Portugal has become a diversified and increasingly service-based economy since joining the European Union in 1986. Over the past decade, successive governments have privatised many state-controlled firms and liberalised key areas of the economy, including the financial and telecommunications sectors. The country qualified for the European Monetary Union (EMU) in 1998 and began circulating its new currency, the euro, on January 1, 2002 along with 11 other EU member economies.

Economic growth has been above the EU average for much of the past decade, but GDP per capita stands at just 75% of that of the leading EU economies. The government has failed to rein in a widening deficit and to advance structural reforms needed to boost Portugal's economic competitiveness. In particular, a poor educational system has been an obstacle to greater productivity and growth. Portugal has been increasingly overshadowed by lower-cost producers in Central Europe and Asia as a target for foreign direct investment.


Main article: Demographics of Portugal

Portugal is a fairly homogenous country linguistically, ethnically and religiously; Portuguese is spoken throughout the country, with only the town of Miranda de Douro's Leonese dialect recognised as a locally co-official language as Mirandese, Asturian in Spain is another Leonese dialect but not officially recognized by Spain. Minorities, such as those of African immigrants from the former colonies, number less than 100,000. The majority of the Portuguese population are members of the Roman Catholic Church.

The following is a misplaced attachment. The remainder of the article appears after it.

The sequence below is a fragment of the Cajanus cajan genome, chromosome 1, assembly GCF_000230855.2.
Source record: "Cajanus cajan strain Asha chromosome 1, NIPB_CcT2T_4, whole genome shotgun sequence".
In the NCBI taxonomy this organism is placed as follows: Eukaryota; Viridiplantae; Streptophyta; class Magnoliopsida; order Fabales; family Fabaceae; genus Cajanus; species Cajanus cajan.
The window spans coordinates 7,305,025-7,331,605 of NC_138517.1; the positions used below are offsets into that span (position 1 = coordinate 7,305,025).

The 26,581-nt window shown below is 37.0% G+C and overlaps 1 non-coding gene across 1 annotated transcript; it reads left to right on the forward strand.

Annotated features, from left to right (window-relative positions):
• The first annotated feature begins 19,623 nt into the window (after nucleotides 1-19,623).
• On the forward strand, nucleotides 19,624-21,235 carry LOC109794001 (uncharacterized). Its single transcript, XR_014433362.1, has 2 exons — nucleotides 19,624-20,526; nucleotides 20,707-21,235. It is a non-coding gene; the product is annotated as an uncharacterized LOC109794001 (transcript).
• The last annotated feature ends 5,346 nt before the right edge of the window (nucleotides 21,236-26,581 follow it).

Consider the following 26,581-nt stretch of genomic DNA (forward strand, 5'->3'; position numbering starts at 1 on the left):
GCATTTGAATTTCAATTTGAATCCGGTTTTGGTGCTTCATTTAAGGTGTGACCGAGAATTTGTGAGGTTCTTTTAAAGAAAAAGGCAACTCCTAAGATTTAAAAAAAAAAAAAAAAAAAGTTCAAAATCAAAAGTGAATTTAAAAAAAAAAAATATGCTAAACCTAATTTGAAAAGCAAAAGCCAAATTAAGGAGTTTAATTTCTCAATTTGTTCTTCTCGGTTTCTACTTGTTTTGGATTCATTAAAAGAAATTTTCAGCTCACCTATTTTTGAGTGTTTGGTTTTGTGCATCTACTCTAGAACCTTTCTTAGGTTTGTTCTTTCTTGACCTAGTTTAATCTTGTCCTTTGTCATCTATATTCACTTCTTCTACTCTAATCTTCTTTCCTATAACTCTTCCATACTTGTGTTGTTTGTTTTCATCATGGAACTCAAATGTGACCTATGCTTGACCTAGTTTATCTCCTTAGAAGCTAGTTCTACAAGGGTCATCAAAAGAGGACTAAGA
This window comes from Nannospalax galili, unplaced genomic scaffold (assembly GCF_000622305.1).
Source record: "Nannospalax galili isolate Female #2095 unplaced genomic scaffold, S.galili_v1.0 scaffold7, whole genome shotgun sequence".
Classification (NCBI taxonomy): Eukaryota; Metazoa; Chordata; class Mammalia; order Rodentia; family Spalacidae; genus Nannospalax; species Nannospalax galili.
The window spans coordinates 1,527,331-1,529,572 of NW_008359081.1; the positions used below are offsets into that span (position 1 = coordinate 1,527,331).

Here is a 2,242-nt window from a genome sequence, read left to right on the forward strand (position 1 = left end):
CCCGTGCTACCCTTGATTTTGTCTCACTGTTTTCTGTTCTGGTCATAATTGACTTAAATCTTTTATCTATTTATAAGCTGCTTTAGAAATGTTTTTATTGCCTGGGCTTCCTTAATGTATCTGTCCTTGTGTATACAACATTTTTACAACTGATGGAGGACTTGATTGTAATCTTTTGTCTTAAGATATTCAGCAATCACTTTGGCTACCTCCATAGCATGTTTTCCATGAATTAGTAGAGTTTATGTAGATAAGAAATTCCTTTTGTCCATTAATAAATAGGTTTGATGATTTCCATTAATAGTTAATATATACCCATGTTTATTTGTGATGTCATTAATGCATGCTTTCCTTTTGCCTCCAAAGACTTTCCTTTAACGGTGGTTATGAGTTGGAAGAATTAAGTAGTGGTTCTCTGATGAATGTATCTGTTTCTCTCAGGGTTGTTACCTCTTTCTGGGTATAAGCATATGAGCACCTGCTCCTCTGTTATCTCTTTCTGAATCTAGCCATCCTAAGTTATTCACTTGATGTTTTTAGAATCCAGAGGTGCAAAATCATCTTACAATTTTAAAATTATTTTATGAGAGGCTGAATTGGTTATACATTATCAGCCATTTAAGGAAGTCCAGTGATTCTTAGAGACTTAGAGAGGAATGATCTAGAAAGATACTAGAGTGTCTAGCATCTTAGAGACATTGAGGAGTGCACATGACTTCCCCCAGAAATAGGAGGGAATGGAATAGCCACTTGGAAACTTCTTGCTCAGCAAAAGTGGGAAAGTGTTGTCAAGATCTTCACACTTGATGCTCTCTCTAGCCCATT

International Disputes

Portugal has periodically reasserted claims to territories around the town of Olivenza, Spain


Main article: Culture of Portugal

Miscellaneous topics

External links

European Union:
Austria  |  Belgium  |  Denmark  |  Finland  |  France  |  Germany  |  Greece  |  Ireland
Italy  |  Luxembourg  |  Netherlands  |  Portugal  |  Spain  |  Sweden  |  United Kingdom

Countries acceding to membership on May 1, 2004:
Cyprus  |  Czech Republic  |  Estonia  |  Hungary  |  Latvia  |  Lithuania  |  Malta  |  Poland  |  Slovakia  |  Slovenia

Community of Portuguese Language Countries |  Countries of the world  |  Europe  |  Council of Europe